1. Karen B. wrote:
I was struck by this section proposing “parallel growth” as a solution (from entry on gnats and camels, part 2)
Rather, leaders who are in favor of change are encouraged to all but ignore “the system” and concentrate almost all their efforts on encouraging healthy franchises – those local retailers that are doing well in spite of “corporate” policy or procedures.
The analogy isn’t perfect – we’re not a corporation – but how that looks in the Episcopal Church is that people who are in favor of change should all but ignore “the system” and concentrate their efforts on encouraging healthy congregations – those congregations that are growing and mission-minded in spite of diocesan or “national” structures.
Where it gets really fascinating is this: “Parallel growth” assumes that one day all those healthy local franchises grow so much they eventually become the majority.
And then there is a revolution – an almost overnight toppling of those antiquated structures because the (now) majority simply won’t put up with it.
That sounds like something that could have been written by evangelicals involved in the 20/20 program 15 years ago. It was, in essence, the philosophy of people like John Guernsey, and Martyn Minns, Bishops Stanton and Howe, etc.
But as the central organization gets more and more toxic and dysfunctional, it is very hard to remain “apart” and to differentiate in any meanignful way and to keep the franchises growing and vibrant.
In effect, one of the reasons I ended up supporting Truro’s vote to disaffiliate from TEC was that we could either spend all our time, energy and resources in fighting the cancer and heresy in TEC, or we could focus on outreach and local ministry.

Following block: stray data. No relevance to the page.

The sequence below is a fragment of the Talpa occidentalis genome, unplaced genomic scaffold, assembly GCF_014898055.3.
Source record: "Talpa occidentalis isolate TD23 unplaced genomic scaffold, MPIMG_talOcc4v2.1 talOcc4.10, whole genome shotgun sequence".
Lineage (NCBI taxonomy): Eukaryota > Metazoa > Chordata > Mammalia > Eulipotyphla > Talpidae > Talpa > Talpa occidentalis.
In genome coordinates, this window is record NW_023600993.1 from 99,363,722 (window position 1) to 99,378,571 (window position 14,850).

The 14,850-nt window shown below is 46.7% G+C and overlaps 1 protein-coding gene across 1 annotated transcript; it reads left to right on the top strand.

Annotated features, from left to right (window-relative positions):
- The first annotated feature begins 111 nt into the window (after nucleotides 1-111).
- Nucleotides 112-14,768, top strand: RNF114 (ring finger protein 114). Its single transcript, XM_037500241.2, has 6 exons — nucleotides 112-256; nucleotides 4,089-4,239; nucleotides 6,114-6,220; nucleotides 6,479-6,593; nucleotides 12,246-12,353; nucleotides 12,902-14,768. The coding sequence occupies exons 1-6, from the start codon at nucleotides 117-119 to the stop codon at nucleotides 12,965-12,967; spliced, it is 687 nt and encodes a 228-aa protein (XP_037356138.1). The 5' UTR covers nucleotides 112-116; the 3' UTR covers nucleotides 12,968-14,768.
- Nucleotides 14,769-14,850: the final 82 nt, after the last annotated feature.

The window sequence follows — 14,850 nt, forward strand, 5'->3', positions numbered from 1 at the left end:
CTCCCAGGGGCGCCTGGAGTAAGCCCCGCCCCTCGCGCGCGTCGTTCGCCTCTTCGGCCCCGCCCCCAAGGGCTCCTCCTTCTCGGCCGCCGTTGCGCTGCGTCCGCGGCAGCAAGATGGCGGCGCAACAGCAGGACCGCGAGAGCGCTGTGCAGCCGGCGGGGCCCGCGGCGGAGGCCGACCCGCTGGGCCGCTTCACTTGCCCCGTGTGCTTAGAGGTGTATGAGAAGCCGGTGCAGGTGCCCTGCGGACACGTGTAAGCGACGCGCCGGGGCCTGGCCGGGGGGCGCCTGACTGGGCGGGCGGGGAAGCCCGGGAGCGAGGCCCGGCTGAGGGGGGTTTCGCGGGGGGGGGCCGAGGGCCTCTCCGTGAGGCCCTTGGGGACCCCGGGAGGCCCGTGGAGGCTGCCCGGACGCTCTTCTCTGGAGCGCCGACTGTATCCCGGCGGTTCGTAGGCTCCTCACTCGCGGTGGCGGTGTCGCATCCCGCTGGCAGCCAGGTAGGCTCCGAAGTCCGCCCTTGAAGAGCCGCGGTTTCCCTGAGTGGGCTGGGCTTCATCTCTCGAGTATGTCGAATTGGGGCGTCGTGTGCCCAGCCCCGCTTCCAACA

One example comes to mind. Imagine that Johnson & Johnson was a company with franchises. The Central office decided that actually a little Aresenic in Tylenol capsules was a GOOD thing. No need to issue a recall or take a divisive stand against poison. No, let the consumers buy whatever Tylenol they wanted. Tylenol with or without arsenic.
So, if you’re a J&J franchise, *you* can take a stand and say “we recognize that arsenic is poison and we will not sell Tylenol with arsenic.” We will only sell healthy J&J products. Seriously, how long do you think that franchise will survive? Even if they can somehow maintain their customer loyalty by heroic efforts, the death throes of the corporation as it loses market share and profits, and thus must exert ever more pressure on its few “healthy and vibrant” franchises are likely to cause enormous drag and stress. Never mind the fact of having a control-freak of a CEO who will tolerate NO dissent and insists that ALL franchises promote Tylenol enhanced with arsenic.
In many ways I *WISH* that scenario of parallel growth would work. But Christ has made His church a body, and we ARE interdependent, and sickness in one part of the body affects the whole body. This strategy of ignoring the madness and poison and dysfunction of 815 and TEC and trying to just focus on local growth does not bode well.
June 5, 10:19 am | [comment link]